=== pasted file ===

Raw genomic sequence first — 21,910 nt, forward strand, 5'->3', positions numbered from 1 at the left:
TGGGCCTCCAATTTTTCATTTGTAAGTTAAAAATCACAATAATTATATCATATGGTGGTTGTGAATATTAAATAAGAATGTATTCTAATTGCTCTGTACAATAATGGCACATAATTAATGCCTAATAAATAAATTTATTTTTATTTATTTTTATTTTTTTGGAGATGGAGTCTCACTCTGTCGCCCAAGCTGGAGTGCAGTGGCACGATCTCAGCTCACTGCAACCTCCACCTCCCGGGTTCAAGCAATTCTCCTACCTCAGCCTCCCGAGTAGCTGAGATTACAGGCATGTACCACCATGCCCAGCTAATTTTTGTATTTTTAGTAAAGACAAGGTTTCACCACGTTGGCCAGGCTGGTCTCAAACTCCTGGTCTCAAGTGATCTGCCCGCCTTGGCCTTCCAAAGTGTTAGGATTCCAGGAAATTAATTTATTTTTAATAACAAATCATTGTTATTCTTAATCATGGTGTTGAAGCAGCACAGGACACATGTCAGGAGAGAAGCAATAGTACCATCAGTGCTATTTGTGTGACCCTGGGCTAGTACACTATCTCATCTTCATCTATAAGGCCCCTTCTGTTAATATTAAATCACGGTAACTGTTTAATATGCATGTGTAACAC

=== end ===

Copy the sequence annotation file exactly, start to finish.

Raw genomic sequence first — 21,910 nt, forward strand, 5'->3', positions numbered from 1 at the left:
TGGGCCTCCAATTTTTCATTTGTAAGTTAAAAATCACAATAATTATATCATATGGTGGTTGTGAATATTAAATAAGAATGTATTCTAATTGCTCTGTACAATAATGGCACATAATTAATGCCTAATAAATAAATTTATTTTTATTTATTTTTATTTTTTTGGAGATGGAGTCTCACTCTGTCGCCCAAGCTGGAGTGCAGTGGCACGATCTCAGCTCACTGCAACCTCCACCTCCCGGGTTCAAGCAATTCTCCTACCTCAGCCTCCCGAGTAGCTGAGATTACAGGCATGTACCACCATGCCCAGCTAATTTTTGTATTTTTAGTAAAGACAAGGTTTCACCACGTTGGCCAGGCTGGTCTCAAACTCCTGGTCTCAAGTGATCTGCCCGCCTTGGCCTTCCAAAGTGTTAGGATTCCAGGAAATTAATTTATTTTTAATAACAAATCATTGTTATTCTTAATCATGGTGTTGAAGCAGCACAGGACACATGTCAGGAGAGAAGCAATAGTACCATCAGTGCTATTTGTGTGACCCTGGGCTAGTACACTATCTCATCTTCATCTATAAGGCCCCTTCTGTTAATATTAAATCACGGTAACTGTTTAATATGCATGTGTAACAC